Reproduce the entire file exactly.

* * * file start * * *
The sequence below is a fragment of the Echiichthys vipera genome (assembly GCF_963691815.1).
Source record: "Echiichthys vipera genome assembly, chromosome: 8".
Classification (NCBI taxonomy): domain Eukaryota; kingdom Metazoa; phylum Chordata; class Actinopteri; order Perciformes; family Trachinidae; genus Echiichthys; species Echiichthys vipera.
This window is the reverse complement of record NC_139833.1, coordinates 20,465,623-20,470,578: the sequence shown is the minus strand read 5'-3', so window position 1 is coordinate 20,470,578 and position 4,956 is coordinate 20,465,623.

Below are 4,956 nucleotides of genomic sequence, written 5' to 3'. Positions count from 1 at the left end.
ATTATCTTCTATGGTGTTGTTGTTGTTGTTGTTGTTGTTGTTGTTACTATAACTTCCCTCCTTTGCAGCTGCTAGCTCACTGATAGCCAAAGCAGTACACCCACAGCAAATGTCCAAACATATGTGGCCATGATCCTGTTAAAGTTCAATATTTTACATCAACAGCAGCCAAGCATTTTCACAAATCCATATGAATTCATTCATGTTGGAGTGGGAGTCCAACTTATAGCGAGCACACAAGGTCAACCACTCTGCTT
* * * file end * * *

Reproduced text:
The sequence below is a fragment of the Echiichthys vipera genome (assembly GCF_963691815.1).
Source record: "Echiichthys vipera genome assembly, chromosome: 8".
Classification (NCBI taxonomy): domain Eukaryota; kingdom Metazoa; phylum Chordata; class Actinopteri; order Perciformes; family Trachinidae; genus Echiichthys; species Echiichthys vipera.
This window is the reverse complement of record NC_139833.1, coordinates 20,465,623-20,470,578: the sequence shown is the minus strand read 5'-3', so window position 1 is coordinate 20,470,578 and position 4,956 is coordinate 20,465,623.

Below are 4,956 nucleotides of genomic sequence, written 5' to 3'. Positions count from 1 at the left end.
ATTATCTTCTATGGTGTTGTTGTTGTTGTTGTTGTTGTTGTTGTTACTATAACTTCCCTCCTTTGCAGCTGCTAGCTCACTGATAGCCAAAGCAGTACACCCACAGCAAATGTCCAAACATATGTGGCCATGATCCTGTTAAAGTTCAATATTTTACATCAACAGCAGCCAAGCATTTTCACAAATCCATATGAATTCATTCATGTTGGAGTGGGAGTCCAACTTATAGCGAGCACACAAGGTCAACCACTCTGCTT